You do not need to spy on me to find out what I’d be likely to pay for, or pay more for. I told you…craft stores in that article, and all kinds of other stores, weekly, on Yougov. You need to listen when your customers tell you things like, in the case of Hobby Lobby, restocking the wide range of name-brand items skilled professional crafters buy, which was what made your store a big chain, and phasing out the store brands and losing most of the bulky prefab junk.

But I really felt moved to write this after noticing how instinctively I scrolled up or down to keep the part of an article that displayed beside an ugly image off my screen. [That article was at a magazine site where I was doing research for a paid article, earlier this week.]

First of all, even when pictures are pretty, and I like a pretty picture as much as anyone else does–pictures do not really work all that well with computers. Computers are all about numbers. They seem to convert those numbers into letters and punctuation marks fairly efficiently. They are less efficient with pictures. Any kind of graphic on a web site eats up memory, which with some computers, or with some research I do where I open ten different windows at once, is in short supply.

Also, since I visit a web site for the words, any picture that’s not directly related to the real content–the text–is clutter.

And if the picture is ugly, I have to wonder: Are you trying to sell anything–in which case the ugly-ad campaigns are certainly not succeeding–or just trying to sabotage the web site that’s hosting your ad?

The ugly ad I have in mind was yet another of that endless series of ads that presumably try to market something related to health and fitness–note that I’ve never even wanted to find out what–by shoving pictures of underdressed obese people in prospective customers’ faces.

What could the point possibly be? Everybody has already seen obese people. I’ve never reacted to the sight of an obese person with the thought, “I want to buy something.” I react to the sight of people like the models and cartoons in these ads with “What a pity that that person has a disease; I can’t do anything else for her/him but at least I don’t have to look.”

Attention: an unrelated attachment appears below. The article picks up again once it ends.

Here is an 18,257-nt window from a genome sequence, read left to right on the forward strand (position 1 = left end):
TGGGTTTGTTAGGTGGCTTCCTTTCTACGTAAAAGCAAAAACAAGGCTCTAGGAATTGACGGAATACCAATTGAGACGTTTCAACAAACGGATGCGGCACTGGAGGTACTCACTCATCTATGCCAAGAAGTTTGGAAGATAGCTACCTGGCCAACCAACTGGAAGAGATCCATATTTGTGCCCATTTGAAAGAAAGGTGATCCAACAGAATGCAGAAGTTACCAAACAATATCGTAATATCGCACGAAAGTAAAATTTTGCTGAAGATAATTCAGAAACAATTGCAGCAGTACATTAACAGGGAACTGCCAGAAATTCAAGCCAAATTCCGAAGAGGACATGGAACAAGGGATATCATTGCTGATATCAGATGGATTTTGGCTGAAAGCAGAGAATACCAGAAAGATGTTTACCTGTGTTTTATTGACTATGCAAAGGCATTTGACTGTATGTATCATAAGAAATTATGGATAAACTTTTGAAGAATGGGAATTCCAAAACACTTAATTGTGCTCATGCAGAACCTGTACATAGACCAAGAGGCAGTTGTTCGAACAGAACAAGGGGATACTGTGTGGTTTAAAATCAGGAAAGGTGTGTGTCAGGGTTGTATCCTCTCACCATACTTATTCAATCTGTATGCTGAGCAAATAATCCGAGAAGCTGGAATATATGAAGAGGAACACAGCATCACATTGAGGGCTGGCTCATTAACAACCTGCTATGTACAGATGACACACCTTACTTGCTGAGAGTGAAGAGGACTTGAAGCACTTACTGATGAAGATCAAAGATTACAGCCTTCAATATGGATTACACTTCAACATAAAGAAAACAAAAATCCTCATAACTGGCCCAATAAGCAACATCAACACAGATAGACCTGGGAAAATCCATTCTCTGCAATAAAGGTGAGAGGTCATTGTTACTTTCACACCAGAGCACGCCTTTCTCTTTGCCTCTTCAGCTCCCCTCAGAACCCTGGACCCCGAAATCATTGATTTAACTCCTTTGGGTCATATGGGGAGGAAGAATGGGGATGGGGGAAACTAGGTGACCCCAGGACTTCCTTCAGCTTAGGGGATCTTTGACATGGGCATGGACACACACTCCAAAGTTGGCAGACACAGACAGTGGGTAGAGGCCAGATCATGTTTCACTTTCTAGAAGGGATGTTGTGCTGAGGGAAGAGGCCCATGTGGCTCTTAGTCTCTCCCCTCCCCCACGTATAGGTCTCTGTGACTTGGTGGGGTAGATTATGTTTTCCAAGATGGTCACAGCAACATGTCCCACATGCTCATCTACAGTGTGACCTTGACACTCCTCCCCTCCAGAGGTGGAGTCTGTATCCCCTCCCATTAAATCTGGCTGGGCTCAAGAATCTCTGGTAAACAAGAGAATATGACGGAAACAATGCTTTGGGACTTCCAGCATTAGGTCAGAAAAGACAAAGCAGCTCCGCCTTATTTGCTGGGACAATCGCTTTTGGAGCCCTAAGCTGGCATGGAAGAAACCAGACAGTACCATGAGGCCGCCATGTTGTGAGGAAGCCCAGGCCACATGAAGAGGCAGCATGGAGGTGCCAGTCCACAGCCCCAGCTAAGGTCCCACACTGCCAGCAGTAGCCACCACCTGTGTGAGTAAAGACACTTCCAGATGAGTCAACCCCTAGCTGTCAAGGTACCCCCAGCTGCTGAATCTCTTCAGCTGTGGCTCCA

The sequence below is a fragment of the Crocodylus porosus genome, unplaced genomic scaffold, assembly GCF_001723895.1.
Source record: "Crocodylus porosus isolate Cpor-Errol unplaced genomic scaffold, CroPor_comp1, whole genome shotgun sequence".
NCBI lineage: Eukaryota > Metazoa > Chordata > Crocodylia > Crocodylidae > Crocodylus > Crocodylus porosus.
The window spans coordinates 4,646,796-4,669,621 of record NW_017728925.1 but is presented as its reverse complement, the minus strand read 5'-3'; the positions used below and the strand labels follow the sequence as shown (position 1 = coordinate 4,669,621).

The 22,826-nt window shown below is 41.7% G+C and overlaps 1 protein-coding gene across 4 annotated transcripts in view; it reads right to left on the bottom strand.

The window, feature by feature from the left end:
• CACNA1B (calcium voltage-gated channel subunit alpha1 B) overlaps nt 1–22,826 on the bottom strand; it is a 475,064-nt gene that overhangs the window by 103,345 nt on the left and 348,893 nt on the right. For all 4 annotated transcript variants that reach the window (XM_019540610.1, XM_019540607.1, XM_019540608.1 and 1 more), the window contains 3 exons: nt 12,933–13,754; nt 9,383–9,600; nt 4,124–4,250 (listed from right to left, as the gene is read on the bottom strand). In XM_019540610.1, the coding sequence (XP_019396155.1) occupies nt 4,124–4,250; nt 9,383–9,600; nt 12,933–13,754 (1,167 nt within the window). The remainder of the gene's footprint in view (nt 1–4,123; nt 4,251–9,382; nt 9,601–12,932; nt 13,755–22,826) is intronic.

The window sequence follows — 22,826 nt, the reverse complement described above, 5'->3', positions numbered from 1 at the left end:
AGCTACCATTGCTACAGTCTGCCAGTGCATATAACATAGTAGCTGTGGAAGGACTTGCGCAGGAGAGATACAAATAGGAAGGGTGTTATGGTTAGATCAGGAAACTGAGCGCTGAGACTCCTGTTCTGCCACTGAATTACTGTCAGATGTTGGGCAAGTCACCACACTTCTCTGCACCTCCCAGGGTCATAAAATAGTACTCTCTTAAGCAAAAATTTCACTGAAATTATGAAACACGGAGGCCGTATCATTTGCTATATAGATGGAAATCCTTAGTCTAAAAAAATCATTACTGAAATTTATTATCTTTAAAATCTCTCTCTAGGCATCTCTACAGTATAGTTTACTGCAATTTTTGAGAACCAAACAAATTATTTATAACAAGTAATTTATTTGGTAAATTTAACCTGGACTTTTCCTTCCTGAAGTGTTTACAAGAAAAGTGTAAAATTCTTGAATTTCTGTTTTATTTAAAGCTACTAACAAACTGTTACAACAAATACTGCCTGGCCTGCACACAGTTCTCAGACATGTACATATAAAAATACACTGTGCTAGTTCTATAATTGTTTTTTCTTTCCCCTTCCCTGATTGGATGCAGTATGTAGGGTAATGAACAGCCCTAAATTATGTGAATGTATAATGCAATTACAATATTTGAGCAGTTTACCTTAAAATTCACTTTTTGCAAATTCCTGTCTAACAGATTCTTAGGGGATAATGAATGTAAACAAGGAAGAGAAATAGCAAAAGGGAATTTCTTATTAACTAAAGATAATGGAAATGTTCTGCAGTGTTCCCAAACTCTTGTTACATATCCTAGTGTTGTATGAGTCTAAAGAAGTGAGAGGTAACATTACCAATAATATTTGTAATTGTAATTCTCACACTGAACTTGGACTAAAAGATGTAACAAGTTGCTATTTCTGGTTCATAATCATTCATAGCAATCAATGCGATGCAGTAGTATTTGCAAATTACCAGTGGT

If you’re trying to sell the idea of health and fitness, why, for logic’s sake, are you not showing images of health and fitness? Why do you want me to think “I don’t have to look” instead of “Wow, that looks like fun!” Where are the images of sleek healthy people running, swimming, dancing, throwing frisbees, doing gymnastics moves, playing sports, sailing, surfing, riding bicycles, frolicking with dogs or horses or children, or even painting their own walls? Do the soda pop commercials of my youth own all the video clips of beautiful bodies in motion?

And, although a computer screen puts enough strain on the eyes without filling the screen with the kind of huge words and tiny print that characterize medical journals, we need a happy medium on the chumminess, too. Yes, the general tone of web sites and e-mails is usually casual. “Casual,” however, should mean collegial among adults, rather than cutesy-wutesy, heavy-handed adult-to-the-dear-little-kiddies.

I read a fair amount of legal and medical material, and some technical material, that’s not edited down for the layperson. I’d be happier with some of it, and think doctors, lawyers, and engineers might also be happier with some of it, if it weren’t quite so specialized…maybe run past an intern? But I’d rather stretch my mind, if necessary, to absorb something aimed at graduates and interns in a different field, than try to squash myself down into a kindergarten-sized desk or the cognitive equivalent of one.

You are not “my best friend,” and you sound more like someone I might someday want to call a friend if you bear that in mind. Like that batch of blog tips at the top of the page. Does my content, shall we say, reek? I think some of it does. But how would you know, Sheownsit writer? Have you read any of my content? I don’t think so. You’re posting generic complaints about online writing generally; by and large those complaints describe some other sites more accurately than they do mine. So why are you picking a fight with a description of my content that automatically generates a reaction like “Hah! At least I know that to ‘hock’ something means to pawn it, and to ‘hawk’ it means (among other possible things) to market it with raptor-like aggressiveness…what do I have to learn from you?”

I’m not a Positive Thinker; I prefer to deal with things I don’t like in the real world, rather than try to live in a feel-good fantasy world. But when you’re selling things, why would you want me to perceive those things as things I’m not going to like, even before I find out exactly what they are?

Why weren’t those blog tips titled “Why We Like These Sites” or “Five Things I Wish Some Writers Would Learn”?

Why aren’t those fitness ads showing images of bodies the customers might want to look like?

Why, even if you persist in the delusion that all e-mail users are men, would you cast aspersions on our (or our mates’) “manhood”?

Do yourselves a favor, advertisers. Rent the classic Eddie Murphy movie Boomerang. This time, instead of fast-forwarding to the scenes with the pretty girl in them, pay attention to the part everybody wants to skip, where Eddie Murphy’s character bungles his job. Then watch it again and pay attention to why nobody wants to pay attention to that part. Then ask yourselves: “We say we learn things ‘visually’ and yet, as long as this movie’s been out, we’re still making the same stupid mistakes this comedy character made in 1992? What has been going on?”